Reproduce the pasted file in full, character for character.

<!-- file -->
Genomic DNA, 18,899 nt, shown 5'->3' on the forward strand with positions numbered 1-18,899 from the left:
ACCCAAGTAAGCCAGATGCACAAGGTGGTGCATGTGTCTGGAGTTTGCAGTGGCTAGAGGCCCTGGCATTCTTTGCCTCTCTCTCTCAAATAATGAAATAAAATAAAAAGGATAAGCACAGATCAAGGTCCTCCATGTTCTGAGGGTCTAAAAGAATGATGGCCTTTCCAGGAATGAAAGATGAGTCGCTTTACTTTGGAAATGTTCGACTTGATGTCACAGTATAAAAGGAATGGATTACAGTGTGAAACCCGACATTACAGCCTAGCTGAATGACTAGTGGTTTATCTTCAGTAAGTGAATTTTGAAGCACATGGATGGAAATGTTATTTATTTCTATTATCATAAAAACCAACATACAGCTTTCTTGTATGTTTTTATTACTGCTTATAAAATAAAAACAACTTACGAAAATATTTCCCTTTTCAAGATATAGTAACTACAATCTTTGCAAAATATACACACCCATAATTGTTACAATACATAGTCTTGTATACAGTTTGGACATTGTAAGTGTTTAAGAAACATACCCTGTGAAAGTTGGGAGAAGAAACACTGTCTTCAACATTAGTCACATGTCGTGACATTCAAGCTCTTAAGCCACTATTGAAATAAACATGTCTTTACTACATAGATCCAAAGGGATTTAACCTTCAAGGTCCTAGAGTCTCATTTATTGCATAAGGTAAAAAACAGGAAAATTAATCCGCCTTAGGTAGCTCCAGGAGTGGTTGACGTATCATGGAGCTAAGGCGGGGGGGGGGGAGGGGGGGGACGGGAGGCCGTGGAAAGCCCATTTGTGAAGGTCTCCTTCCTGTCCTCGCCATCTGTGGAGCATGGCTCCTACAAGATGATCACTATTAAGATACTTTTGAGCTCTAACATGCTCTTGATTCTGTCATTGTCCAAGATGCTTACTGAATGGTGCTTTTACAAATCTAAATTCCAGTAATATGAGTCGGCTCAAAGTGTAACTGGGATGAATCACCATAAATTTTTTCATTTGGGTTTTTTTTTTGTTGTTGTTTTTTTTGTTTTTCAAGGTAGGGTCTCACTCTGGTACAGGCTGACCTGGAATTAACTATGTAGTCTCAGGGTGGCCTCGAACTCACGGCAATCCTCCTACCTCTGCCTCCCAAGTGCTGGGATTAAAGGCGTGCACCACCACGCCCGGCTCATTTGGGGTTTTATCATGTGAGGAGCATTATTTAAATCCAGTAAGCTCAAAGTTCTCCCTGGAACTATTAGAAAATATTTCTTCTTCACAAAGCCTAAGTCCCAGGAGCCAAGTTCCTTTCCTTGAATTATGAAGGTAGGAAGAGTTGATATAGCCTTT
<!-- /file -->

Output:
Genomic DNA, 18,899 nt, shown 5'->3' on the forward strand with positions numbered 1-18,899 from the left:
ACCCAAGTAAGCCAGATGCACAAGGTGGTGCATGTGTCTGGAGTTTGCAGTGGCTAGAGGCCCTGGCATTCTTTGCCTCTCTCTCTCAAATAATGAAATAAAATAAAAAGGATAAGCACAGATCAAGGTCCTCCATGTTCTGAGGGTCTAAAAGAATGATGGCCTTTCCAGGAATGAAAGATGAGTCGCTTTACTTTGGAAATGTTCGACTTGATGTCACAGTATAAAAGGAATGGATTACAGTGTGAAACCCGACATTACAGCCTAGCTGAATGACTAGTGGTTTATCTTCAGTAAGTGAATTTTGAAGCACATGGATGGAAATGTTATTTATTTCTATTATCATAAAAACCAACATACAGCTTTCTTGTATGTTTTTATTACTGCTTATAAAATAAAAACAACTTACGAAAATATTTCCCTTTTCAAGATATAGTAACTACAATCTTTGCAAAATATACACACCCATAATTGTTACAATACATAGTCTTGTATACAGTTTGGACATTGTAAGTGTTTAAGAAACATACCCTGTGAAAGTTGGGAGAAGAAACACTGTCTTCAACATTAGTCACATGTCGTGACATTCAAGCTCTTAAGCCACTATTGAAATAAACATGTCTTTACTACATAGATCCAAAGGGATTTAACCTTCAAGGTCCTAGAGTCTCATTTATTGCATAAGGTAAAAAACAGGAAAATTAATCCGCCTTAGGTAGCTCCAGGAGTGGTTGACGTATCATGGAGCTAAGGCGGGGGGGGGGGAGGGGGGGGACGGGAGGCCGTGGAAAGCCCATTTGTGAAGGTCTCCTTCCTGTCCTCGCCATCTGTGGAGCATGGCTCCTACAAGATGATCACTATTAAGATACTTTTGAGCTCTAACATGCTCTTGATTCTGTCATTGTCCAAGATGCTTACTGAATGGTGCTTTTACAAATCTAAATTCCAGTAATATGAGTCGGCTCAAAGTGTAACTGGGATGAATCACCATAAATTTTTTCATTTGGGTTTTTTTTTTGTTGTTGTTTTTTTTGTTTTTCAAGGTAGGGTCTCACTCTGGTACAGGCTGACCTGGAATTAACTATGTAGTCTCAGGGTGGCCTCGAACTCACGGCAATCCTCCTACCTCTGCCTCCCAAGTGCTGGGATTAAAGGCGTGCACCACCACGCCCGGCTCATTTGGGGTTTTATCATGTGAGGAGCATTATTTAAATCCAGTAAGCTCAAAGTTCTCCCTGGAACTATTAGAAAATATTTCTTCTTCACAAAGCCTAAGTCCCAGGAGCCAAGTTCCTTTCCTTGAATTATGAAGGTAGGAAGAGTTGATATAGCCTTT